Geography is about more than the capitals of countries you’ve never heard about. Geography is about place, and anything that has a place is geography. Geographers study the distribution and spread of disease. They study how landforms are changed by the forces of man and nature. They study the diffusion of slang terms. They look at the distribution of particular styles of architecture within a community as a surrogate for the origin and culture of the people who live there. Anything that has a place or a distribution in space is fair game. Geography is about us and our world. And most of all, geography is about maps. Beautiful maps.
Geography is deep in our roots at the Turtlshel Project. Come in and find out more than you ever knew there was. And maps. Beautiful maps.
Version 3.1 of YOU is just around the corner. Maybe they’ll be announcing it at the next MicroApple Developers’ Conference. I wonder what kind of FEATURES it will have. Maybe a new degree, or a bunch of new skills? Or maybe YOU 3.1 is just totally badass. Upgrading YOU is up to YOU. Be what you want to be.
You have questions. You do, really, I promise. Or somebody had a question. We have answers. Lots of answers. We have answers in search of questions. We have answers in search of answers. We even have answers that like foreign films and long walks on the beach.
[image courtesy of Derek Bridges on Flickr.com]
“Are girls allowed to play soccer?” That is the question my four-year-old daughter asked me this evening while we snuggled watching Costa Rica beat Mexico 1-0 in their FIFA Women’s World Cup qualifier. Like little children do, her question was just exactly the right one, at the right time. Her question comes in a week that has been filled with ever more sensational news about the hate-group-disguised-as-a-social-movement, #gamergate. Her question also came just minutes after I, in an eloquent soapbox rant to my wife, had a realization about myself as a “gamer,” as a nerd, as a soccer fan, as a man, and as a father.
It all started with turning on the Costa Rica/Mexico match (CR/M after this because I can see it getting tedious to type repeatedly). I’ve never been much of a fan of women’s soccer, although I haven’t ever had a specific reason why. Maybe because it is less physical or because it seems much slower or maybe just because I’m a man. But with the international break just ending and club play not back on until tomorrow, there wasn’t much of anything on and the CR/M was better than nothing.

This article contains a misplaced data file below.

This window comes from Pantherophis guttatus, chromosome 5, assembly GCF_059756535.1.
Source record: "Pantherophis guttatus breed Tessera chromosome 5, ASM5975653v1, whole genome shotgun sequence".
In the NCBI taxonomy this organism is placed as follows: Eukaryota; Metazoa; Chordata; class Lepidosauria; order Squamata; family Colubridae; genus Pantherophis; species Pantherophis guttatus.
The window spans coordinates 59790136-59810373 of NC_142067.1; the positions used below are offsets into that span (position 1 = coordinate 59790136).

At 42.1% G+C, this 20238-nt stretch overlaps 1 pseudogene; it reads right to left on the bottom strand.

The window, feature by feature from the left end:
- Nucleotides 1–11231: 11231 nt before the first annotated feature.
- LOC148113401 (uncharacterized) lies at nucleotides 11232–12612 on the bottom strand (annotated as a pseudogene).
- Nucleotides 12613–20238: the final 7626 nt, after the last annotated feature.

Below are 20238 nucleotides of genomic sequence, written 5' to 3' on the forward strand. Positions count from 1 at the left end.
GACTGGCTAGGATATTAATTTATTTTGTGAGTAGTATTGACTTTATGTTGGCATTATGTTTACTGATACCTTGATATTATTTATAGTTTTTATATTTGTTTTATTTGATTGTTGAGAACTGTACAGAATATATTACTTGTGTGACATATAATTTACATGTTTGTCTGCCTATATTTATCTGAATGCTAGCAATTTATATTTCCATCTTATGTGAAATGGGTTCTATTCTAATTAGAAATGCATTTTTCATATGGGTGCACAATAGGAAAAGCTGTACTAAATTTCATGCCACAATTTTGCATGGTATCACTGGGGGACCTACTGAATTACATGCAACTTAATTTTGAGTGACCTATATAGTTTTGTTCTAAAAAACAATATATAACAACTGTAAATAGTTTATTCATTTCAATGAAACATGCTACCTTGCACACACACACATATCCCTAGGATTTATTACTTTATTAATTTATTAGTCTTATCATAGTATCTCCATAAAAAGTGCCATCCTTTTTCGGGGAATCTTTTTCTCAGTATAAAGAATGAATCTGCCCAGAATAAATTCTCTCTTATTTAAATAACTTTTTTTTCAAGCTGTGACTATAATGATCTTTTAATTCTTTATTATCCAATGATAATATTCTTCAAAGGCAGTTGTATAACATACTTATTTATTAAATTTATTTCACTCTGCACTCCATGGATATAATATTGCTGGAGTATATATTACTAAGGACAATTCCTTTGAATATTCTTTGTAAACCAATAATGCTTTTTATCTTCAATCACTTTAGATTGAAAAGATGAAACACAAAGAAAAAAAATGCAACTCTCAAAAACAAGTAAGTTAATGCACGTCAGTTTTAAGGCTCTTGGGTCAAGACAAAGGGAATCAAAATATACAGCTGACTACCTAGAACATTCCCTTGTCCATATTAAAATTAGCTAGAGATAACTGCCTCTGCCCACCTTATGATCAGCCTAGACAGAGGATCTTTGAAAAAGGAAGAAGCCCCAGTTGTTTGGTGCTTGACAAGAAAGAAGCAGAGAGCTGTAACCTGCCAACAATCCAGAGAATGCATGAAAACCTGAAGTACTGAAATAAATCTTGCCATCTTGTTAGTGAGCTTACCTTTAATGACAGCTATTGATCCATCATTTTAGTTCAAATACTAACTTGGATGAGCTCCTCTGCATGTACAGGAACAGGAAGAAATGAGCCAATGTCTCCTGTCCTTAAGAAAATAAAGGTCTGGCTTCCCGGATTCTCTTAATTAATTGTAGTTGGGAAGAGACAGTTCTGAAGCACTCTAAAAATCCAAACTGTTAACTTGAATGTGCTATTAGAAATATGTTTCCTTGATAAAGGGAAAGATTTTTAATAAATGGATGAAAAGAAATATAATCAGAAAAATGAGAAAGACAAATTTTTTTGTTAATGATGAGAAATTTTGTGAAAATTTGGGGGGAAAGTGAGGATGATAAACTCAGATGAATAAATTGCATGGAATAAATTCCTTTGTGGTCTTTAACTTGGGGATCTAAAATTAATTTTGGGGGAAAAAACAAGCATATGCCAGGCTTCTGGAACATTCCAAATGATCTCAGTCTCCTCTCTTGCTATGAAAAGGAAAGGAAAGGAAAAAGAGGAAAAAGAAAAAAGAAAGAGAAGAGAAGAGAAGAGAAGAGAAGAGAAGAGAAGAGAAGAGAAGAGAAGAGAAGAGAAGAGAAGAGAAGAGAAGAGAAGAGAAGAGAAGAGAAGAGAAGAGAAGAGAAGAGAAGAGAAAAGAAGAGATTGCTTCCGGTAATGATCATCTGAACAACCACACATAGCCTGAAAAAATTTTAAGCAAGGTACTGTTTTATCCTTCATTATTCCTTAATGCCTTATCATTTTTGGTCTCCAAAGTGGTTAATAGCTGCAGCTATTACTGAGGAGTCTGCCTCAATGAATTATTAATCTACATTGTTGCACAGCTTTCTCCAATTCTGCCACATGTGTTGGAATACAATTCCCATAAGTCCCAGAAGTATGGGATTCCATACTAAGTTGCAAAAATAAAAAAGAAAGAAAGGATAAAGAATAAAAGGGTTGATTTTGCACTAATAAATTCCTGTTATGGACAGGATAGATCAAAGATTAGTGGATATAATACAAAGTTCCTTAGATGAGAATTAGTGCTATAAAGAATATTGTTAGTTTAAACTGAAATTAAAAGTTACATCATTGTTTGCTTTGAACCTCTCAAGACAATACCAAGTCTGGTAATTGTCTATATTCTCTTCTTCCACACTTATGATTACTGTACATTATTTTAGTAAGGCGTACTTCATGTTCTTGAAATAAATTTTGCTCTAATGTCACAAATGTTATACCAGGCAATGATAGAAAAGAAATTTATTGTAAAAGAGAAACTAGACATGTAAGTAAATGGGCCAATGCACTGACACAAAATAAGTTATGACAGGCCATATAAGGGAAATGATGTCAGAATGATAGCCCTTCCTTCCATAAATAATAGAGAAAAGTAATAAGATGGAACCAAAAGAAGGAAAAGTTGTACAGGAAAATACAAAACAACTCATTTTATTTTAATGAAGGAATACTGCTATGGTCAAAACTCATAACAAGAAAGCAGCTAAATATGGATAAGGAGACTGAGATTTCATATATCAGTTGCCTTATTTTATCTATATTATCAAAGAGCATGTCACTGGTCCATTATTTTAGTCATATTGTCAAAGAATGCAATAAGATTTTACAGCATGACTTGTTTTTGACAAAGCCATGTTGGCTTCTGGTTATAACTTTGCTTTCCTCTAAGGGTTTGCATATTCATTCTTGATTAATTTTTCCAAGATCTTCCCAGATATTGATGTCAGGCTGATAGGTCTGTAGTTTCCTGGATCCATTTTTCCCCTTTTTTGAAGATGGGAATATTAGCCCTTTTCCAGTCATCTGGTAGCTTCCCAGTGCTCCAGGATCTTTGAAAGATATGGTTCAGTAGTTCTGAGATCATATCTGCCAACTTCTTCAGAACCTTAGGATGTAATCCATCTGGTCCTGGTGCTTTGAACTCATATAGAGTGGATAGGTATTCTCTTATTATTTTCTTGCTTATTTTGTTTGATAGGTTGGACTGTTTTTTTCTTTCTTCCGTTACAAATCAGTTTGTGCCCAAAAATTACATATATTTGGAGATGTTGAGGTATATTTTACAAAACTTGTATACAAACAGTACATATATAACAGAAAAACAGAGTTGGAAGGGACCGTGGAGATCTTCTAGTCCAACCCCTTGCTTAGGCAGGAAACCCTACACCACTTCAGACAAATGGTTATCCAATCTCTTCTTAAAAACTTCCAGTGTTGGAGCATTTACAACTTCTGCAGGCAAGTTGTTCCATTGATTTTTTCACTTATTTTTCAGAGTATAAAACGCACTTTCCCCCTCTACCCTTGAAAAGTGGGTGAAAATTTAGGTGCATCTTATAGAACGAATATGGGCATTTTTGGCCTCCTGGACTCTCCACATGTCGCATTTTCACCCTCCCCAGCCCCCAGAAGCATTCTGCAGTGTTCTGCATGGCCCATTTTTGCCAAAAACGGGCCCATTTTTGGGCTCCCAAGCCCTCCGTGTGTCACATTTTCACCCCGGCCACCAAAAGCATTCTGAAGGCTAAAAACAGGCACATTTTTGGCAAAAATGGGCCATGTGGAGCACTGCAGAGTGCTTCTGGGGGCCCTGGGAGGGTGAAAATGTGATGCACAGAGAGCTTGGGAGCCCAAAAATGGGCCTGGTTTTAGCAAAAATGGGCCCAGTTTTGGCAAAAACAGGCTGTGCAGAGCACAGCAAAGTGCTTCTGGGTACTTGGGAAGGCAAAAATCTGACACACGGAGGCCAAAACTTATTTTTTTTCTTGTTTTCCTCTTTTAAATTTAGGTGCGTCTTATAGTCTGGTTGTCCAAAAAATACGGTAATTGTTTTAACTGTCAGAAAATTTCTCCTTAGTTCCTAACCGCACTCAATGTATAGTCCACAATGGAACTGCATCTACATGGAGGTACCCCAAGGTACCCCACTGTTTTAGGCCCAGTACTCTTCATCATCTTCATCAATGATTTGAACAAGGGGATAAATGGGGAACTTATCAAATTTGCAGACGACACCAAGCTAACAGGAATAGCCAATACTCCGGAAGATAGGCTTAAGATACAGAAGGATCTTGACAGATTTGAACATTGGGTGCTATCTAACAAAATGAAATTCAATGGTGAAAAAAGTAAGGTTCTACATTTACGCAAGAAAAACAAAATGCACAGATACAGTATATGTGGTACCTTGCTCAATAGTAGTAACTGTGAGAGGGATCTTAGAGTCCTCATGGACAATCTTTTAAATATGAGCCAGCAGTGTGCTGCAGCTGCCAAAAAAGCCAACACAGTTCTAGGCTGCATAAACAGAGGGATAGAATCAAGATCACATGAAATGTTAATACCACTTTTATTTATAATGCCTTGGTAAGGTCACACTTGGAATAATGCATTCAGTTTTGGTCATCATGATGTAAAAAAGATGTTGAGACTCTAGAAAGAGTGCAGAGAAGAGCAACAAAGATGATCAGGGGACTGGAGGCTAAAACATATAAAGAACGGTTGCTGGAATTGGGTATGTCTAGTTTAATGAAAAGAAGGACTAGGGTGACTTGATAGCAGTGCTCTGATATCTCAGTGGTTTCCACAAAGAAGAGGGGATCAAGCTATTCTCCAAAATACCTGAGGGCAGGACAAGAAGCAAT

The match wasn’t El Clasico-level excitement, but it wasn’t too bad. I left it on. And I kept watching – right through the first foul (which took more than 9 minutes – way less aggressive), through Costa Rica’s goal. Then, sometime near the end of the first half, something happened. This is where #gamergate comes into all this and where it all relates to my daughter’s question. This may not make sense until it does.
I play a video game called FIFA Soccer (by EA Sports). Maybe some of you have heard of it. The version of I have is the fifth or sixth version I have owned, but regardless of the version, my love of soccer started with FIFA Soccer. The thing I like the best about FIFA Soccer is that most of the FIFA teams and players are licensed, so I can play my favorite teams and be my favorite players. Hours playing FIFA 2006 turned into hours watching the 2006 World Cup, which led to hours playing the Kansas City Wizards in FIFA Soccer, which led to a love of Sporting Kansas City when the Wizards changed names, and a subscription to MLS Live so I could watch all the matches. All of that led finally to me breaking down and getting cable. Because there is a game where I can be my favorite player.
In spite of more recent claims by the #gamergate supporters that they are all about ethics in game journalism, the movement started out by targeting (and by targeting I mean shouting down, stalking, threatening, etc.) those who dared suggest that they would also like to be able to imagine themselves in games that had people like them – that maybe there could be more games with women, minorities, etc. An anti-woman movement that does not represent me as a gamer.
In spite of my opposition to #gamergate and what they stand for, I do have to admit to having wondered before what the problem was in preferring that the game industry make games filled with people that I could imagine myself being. After all, I do buy games. And what about all this talk about sexist roles of women in games? I like a game where my character rescues the beautiful girl. What’s wrong with that? Those are thoughts that I have had. But tonight was different.